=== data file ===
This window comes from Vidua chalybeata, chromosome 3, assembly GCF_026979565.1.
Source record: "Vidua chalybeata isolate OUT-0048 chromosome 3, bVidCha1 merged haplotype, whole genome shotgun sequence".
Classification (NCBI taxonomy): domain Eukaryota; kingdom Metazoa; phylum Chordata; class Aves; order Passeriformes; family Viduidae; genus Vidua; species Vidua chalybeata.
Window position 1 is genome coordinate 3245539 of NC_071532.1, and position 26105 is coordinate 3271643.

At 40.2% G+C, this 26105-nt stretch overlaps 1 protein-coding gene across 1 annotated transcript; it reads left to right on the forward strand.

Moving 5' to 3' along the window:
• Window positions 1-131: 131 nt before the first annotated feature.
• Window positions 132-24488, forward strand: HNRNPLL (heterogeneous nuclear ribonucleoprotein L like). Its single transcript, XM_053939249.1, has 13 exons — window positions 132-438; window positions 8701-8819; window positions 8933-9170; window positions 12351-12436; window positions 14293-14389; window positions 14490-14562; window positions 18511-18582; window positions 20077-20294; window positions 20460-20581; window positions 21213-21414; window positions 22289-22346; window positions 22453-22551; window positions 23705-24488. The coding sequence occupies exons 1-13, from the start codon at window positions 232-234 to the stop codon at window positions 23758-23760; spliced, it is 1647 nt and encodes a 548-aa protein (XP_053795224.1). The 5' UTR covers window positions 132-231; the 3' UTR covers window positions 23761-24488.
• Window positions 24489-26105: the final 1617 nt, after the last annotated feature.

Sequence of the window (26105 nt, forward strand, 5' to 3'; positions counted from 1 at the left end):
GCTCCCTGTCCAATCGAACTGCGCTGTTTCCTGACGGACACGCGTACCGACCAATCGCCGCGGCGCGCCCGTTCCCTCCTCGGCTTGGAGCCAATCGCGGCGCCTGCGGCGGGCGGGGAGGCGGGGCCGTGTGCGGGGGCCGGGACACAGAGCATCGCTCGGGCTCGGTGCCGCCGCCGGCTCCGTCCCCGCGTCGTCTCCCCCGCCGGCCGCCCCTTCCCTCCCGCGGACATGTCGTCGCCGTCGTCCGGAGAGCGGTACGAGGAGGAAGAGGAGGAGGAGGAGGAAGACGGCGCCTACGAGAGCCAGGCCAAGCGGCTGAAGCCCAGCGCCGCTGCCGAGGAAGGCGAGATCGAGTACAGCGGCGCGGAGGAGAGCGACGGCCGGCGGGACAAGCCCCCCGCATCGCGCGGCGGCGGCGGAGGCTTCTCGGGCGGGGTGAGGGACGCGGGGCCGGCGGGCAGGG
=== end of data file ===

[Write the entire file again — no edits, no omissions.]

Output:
This window comes from Vidua chalybeata, chromosome 3, assembly GCF_026979565.1.
Source record: "Vidua chalybeata isolate OUT-0048 chromosome 3, bVidCha1 merged haplotype, whole genome shotgun sequence".
Classification (NCBI taxonomy): domain Eukaryota; kingdom Metazoa; phylum Chordata; class Aves; order Passeriformes; family Viduidae; genus Vidua; species Vidua chalybeata.
Window position 1 is genome coordinate 3245539 of NC_071532.1, and position 26105 is coordinate 3271643.

At 40.2% G+C, this 26105-nt stretch overlaps 1 protein-coding gene across 1 annotated transcript; it reads left to right on the forward strand.

Moving 5' to 3' along the window:
• Window positions 1-131: 131 nt before the first annotated feature.
• Window positions 132-24488, forward strand: HNRNPLL (heterogeneous nuclear ribonucleoprotein L like). Its single transcript, XM_053939249.1, has 13 exons — window positions 132-438; window positions 8701-8819; window positions 8933-9170; window positions 12351-12436; window positions 14293-14389; window positions 14490-14562; window positions 18511-18582; window positions 20077-20294; window positions 20460-20581; window positions 21213-21414; window positions 22289-22346; window positions 22453-22551; window positions 23705-24488. The coding sequence occupies exons 1-13, from the start codon at window positions 232-234 to the stop codon at window positions 23758-23760; spliced, it is 1647 nt and encodes a 548-aa protein (XP_053795224.1). The 5' UTR covers window positions 132-231; the 3' UTR covers window positions 23761-24488.
• Window positions 24489-26105: the final 1617 nt, after the last annotated feature.

Sequence of the window (26105 nt, forward strand, 5' to 3'; positions counted from 1 at the left end):
GCTCCCTGTCCAATCGAACTGCGCTGTTTCCTGACGGACACGCGTACCGACCAATCGCCGCGGCGCGCCCGTTCCCTCCTCGGCTTGGAGCCAATCGCGGCGCCTGCGGCGGGCGGGGAGGCGGGGCCGTGTGCGGGGGCCGGGACACAGAGCATCGCTCGGGCTCGGTGCCGCCGCCGGCTCCGTCCCCGCGTCGTCTCCCCCGCCGGCCGCCCCTTCCCTCCCGCGGACATGTCGTCGCCGTCGTCCGGAGAGCGGTACGAGGAGGAAGAGGAGGAGGAGGAGGAAGACGGCGCCTACGAGAGCCAGGCCAAGCGGCTGAAGCCCAGCGCCGCTGCCGAGGAAGGCGAGATCGAGTACAGCGGCGCGGAGGAGAGCGACGGCCGGCGGGACAAGCCCCCCGCATCGCGCGGCGGCGGCGGAGGCTTCTCGGGCGGGGTGAGGGACGCGGGGCCGGCGGGCAGGG